Last summer, we put our apiary through some major changes. We broke some “traditional” beekeeping rules and tested some new ideas. One of the chances we took was moving a colony from one hive to another, but only two meters away from the original one.
An old saying teaches beekeepers to move your hive less than three feet (one meter) or more than three miles (10 kilometers), and if true, our bees were doomed to die for the sake of that extra meter traveled.
Luckily, thanks to their amazing ability to re-orient better than my car’s GPS on a roundabout, they survived! However, upon the grand opening of their new hive, a number of them greeted us with a funky ‘butt dance.’
Long before Miley Cyrus popularized twerking on stage, similar behavior was observed in the natural world. In birds, this could be a romantic dance; in dogs, it could indicate the presence of parasites. But in bees, this can mean several things. Let’s have a look at some of the messages passed on in the ‘waggle dance.’
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In our case, a few guard bees perched just outside the entrance, lifting their backsides and shaking them vigorously, while also fanning their wings.
What we can’t see with the naked eye is that they are exposing their Nasonov gland, located just at the tip of their abdomen. It creates and releases a strong pheromone, which sends a “this is home” message to any other bees which might have been locked out of the hive for the last couple of days. Nobody said it was a smooth move!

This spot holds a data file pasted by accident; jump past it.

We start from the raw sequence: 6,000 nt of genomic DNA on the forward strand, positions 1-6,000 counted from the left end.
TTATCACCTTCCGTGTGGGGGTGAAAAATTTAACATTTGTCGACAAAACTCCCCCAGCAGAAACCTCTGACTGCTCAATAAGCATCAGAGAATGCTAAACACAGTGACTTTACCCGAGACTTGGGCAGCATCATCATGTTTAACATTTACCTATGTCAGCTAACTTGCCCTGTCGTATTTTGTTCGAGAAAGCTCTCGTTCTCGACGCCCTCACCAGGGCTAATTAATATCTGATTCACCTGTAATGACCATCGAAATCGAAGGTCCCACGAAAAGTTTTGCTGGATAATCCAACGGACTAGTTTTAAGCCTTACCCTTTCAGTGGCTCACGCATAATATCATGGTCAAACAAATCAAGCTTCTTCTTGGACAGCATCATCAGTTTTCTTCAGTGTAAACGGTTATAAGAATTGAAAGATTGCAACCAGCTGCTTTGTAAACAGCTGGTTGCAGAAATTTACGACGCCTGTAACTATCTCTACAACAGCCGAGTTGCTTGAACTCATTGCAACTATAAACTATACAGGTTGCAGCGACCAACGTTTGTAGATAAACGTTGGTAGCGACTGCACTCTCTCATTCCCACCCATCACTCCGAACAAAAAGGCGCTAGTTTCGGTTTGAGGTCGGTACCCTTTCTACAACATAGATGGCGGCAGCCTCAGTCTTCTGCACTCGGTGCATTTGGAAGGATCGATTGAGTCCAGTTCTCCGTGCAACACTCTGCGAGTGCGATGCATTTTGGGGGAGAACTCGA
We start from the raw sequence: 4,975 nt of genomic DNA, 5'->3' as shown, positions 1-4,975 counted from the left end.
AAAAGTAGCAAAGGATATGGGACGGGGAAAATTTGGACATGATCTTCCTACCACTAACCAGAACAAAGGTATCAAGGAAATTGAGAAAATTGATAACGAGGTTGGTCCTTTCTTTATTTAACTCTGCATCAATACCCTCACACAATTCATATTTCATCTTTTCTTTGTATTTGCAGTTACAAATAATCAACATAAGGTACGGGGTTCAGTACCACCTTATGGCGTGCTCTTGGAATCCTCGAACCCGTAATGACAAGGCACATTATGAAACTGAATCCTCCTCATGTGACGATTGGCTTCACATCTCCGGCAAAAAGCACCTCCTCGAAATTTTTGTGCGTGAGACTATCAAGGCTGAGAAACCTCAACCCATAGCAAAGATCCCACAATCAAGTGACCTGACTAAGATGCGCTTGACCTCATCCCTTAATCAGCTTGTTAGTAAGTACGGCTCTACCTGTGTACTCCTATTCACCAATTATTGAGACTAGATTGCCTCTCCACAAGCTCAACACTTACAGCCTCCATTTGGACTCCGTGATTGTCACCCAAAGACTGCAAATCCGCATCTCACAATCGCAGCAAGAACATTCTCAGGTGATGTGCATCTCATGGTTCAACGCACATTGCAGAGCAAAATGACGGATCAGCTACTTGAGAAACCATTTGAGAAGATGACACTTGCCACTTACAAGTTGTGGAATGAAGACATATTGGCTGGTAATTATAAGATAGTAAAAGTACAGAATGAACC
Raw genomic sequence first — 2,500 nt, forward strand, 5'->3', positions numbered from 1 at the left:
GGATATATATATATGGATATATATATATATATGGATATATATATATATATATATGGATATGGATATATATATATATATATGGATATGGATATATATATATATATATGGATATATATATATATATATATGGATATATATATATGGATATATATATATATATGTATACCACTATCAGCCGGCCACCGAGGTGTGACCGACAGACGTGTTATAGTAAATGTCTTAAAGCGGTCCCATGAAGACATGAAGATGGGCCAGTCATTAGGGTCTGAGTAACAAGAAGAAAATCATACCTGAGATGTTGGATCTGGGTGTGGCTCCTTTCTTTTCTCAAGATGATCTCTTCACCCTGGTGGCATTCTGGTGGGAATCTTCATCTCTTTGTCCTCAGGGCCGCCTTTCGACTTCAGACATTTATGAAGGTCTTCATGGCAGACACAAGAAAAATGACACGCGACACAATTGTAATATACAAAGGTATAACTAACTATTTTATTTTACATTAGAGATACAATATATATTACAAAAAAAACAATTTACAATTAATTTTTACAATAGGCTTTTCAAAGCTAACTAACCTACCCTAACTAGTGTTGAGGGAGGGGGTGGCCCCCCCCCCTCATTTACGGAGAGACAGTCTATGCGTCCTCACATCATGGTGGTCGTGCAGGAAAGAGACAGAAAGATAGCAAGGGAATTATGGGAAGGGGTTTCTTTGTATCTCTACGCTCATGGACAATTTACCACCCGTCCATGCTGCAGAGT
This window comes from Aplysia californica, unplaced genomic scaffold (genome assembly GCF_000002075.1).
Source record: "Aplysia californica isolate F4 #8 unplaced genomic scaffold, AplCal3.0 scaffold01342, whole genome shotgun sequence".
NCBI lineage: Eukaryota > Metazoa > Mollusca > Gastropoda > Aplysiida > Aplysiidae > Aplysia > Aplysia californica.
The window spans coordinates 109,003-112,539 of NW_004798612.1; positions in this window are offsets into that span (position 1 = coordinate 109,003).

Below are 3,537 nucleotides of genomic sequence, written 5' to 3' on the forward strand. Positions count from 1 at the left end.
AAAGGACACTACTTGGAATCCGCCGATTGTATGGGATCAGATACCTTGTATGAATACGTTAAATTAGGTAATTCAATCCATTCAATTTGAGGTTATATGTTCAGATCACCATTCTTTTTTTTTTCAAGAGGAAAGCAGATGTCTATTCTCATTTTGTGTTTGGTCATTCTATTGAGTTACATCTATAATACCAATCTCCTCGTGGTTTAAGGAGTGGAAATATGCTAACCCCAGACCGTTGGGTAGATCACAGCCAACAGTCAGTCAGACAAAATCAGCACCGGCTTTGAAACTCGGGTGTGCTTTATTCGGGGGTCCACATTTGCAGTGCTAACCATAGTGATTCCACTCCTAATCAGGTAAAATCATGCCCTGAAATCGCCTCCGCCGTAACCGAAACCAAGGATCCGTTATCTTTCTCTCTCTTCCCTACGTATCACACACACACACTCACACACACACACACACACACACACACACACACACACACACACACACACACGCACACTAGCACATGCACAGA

The same activity happens when worker bees of a newly formed swarm find a hive. They indicate its location by wafting the pheromone towards the swarm. Once the scent reaches the remaining bees, they know in which direction to fly and immediately move into the new home.
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The most common use of the waggle dance is for a worker bee to inform the bees in the hive about a food or water source nearby. They change the circular moves slightly, depending on the distance between the colony and the flower.
There are three different movements of the bee’s abdomen. One is for when the destination is within ten meters of the hive. Another signals up to forty meters away and a third for when the distance is even greater.
The positioning of the sun is crucial, as it’s often used as an indicator of the direction of the food source. However, what I find fascinating is that usually, the waggle dance occurs in complete darkness.
Commercial beehives are often very dark, especially when full of honeycomb. Wild bees, which nest in rock crevices or fallen tree trunks in the woods, have had to develop a system of communication that functions even in the dark, using gravity as an orienteering tool.
Past the church, the third tree on the right, over the houses and down that valley; you can’t miss it!
The dance is not just about the twerking movement itself; it is, in fact, a complicated series of moves. While letting others know about a food source, the bee’s body points toward the honeycomb at the same angle as the sun is to the food. All the while, the gentle buzzing of the bee indicates the profitability of the food source.
Mindblowing, isn’t it?
Be sure to check back next week for part two of our Beehaviors series.